Sports Programming Retards
Before you say anything, I am going to tell you how I define “retard” so my e-mail isn’t filled with hate mail. I do not mean people who are mentally challenged. They should not be made fun of. I mean people who can think, but opt not to. Those people should be made fun of, insulted, whatever it takes to get them to THINK!
The object of promoting sports is to promote the sport. It sounds simple, but it goes over so many heads in the sports programming world. This means putting the best games on TV and scheduling sports doubleheaders so that the second game can be seen in its entirely after the first game.
Saturday: SNY (Sportsnet New York) had a college basketball doubleheader on their network. The first game was Northern Colorado at Marquette at 4:00PM. The second game was South Carolina State at Pittsburgh. These are hardly marquee games (games this time of year are usually top-tier teams playing against weaker teams to fatten the win-loss records of the stronger team. This is a time honored tradition.
At 6:00, Marquette was leading Northern Colorado 80-60 with five minutes remaining. (Marquette would win 93-52.) Instead of relieving viewers of five minutes of bad basketball, they should have switched to the South Carolina State-Pittsburgh game. SNY ended up showing Northern Colorado fouling Marquette players so they could limit them to two point plays and try to overcome a 20-point deficit by shooting a bunch of three-point baskets. Fouls stop the clock. I could rant at Northern Colorado for thinking they could come back, but when one plays a game, one is never supposed to give up.)
By the time the Northern Colorado-Marquette game ended, the South Carolina State-Pittsburgh game was already halfway through the first half in a tight (at the time) game. Pittsburgh ended up winning by a sizable margin, but they didn’t get it going until the second half.
My beef on Sunday was with CBS. The last seven games of the season are subject to having one of the Sunday afternoon games switched to Sunday evening before a national audience on NBC. The game NBC ended up showing last night was Baltimore at San Diego. Rumor had it that NBC and the NFL wanted to show the New England at Denver game in that slot, but CBS and Patriots’ owner Robert Kraft nixed the deal. I don’t know why Kraft was against it, but CBS was against it because it would have been the highest rated game with the most viewers. The only problem is that the Patriots-Broncos game was not shown in New York City (CBS’s largest local market.) People in New York were subject to watching the Jets get slaughtered by the Eagles.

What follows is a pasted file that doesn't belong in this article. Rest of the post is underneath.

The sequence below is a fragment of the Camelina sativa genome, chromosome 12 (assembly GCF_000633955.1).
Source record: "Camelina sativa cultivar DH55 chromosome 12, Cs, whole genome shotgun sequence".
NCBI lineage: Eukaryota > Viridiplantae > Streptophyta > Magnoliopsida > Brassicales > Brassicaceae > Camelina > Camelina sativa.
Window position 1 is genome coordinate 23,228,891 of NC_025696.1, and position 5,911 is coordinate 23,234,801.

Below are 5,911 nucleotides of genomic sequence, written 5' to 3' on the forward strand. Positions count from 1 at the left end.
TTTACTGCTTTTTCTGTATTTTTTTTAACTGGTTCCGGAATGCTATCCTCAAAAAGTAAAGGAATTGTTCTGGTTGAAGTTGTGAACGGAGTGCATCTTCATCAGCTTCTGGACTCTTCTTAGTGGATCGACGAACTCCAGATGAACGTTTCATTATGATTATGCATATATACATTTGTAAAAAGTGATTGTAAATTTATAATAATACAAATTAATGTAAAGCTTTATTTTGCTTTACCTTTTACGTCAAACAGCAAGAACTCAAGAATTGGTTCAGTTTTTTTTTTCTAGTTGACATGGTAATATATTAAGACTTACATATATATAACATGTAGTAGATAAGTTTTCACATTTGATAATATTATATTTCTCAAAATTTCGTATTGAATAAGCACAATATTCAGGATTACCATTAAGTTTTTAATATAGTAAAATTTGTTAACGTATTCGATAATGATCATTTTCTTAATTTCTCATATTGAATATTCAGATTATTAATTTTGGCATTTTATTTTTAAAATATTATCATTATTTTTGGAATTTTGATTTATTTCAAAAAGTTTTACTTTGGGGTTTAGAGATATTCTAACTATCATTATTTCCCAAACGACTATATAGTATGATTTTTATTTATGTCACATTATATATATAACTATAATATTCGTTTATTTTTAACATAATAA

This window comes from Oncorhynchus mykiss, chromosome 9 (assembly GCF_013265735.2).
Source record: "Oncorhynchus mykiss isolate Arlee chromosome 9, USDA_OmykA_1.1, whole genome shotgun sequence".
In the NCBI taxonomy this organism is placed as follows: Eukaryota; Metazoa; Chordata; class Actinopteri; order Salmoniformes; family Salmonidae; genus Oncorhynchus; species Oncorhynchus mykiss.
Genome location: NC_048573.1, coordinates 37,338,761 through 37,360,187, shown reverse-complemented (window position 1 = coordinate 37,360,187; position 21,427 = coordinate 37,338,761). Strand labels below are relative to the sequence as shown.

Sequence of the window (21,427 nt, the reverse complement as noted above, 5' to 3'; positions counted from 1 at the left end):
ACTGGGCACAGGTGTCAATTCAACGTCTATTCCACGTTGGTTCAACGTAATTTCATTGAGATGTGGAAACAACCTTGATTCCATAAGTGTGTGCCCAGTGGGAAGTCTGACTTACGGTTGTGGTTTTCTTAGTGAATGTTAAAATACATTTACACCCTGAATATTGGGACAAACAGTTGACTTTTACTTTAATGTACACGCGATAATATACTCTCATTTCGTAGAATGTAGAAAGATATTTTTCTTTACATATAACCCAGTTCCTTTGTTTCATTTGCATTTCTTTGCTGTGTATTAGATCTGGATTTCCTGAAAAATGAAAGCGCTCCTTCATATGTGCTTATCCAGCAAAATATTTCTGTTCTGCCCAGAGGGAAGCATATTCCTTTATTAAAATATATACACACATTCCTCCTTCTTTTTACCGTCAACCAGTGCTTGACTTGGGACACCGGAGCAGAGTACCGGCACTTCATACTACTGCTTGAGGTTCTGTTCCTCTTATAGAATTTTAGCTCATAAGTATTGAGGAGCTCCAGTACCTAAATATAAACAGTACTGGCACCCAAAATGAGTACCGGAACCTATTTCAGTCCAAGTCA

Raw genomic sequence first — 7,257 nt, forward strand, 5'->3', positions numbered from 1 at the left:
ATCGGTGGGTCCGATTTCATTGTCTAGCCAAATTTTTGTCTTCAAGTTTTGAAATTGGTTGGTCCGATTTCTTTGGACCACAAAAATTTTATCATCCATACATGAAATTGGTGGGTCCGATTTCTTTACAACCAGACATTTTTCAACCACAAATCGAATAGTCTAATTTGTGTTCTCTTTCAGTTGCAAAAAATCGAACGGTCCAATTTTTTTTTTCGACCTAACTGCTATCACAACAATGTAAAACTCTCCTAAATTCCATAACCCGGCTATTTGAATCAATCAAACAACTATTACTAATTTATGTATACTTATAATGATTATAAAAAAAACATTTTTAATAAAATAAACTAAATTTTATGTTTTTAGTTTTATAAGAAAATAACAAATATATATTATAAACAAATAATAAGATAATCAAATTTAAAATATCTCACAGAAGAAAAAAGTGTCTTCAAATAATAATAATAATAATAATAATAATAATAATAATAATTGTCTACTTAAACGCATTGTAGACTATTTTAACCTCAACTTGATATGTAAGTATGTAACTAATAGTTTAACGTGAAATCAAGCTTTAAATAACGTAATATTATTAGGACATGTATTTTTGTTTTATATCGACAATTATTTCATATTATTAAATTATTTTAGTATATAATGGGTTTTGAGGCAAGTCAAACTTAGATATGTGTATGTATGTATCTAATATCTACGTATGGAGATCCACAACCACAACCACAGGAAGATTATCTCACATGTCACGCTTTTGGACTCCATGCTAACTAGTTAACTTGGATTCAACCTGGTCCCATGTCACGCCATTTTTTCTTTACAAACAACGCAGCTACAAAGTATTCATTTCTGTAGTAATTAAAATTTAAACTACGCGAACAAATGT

Here is how to promote sports:
College basketball – Have a doubleheader, but schedule the games 2 1/2 hours apart. The time between games can have a studio team who can split the time between games dissecting the previous game and previewing the upcoming game.
NFL Football – Change the late afternoon games to 4:30PM Eastern. If there is a marquee game and a local game scheduled at the same time, sell the broadcasting rights of the local game to a television station in the local area. There will still be a market for NFL Sunday ticket for Washington Redskins fans like me who don’t live in the market and know the Redskins aren’t going to be the marquee game very often, but still want to watch their game.
Schedule better, don’t be afraid to break away from a bad game to show another game in its entirety, and show viewers that you really want viewers. This is my advice for the sports programming retards.
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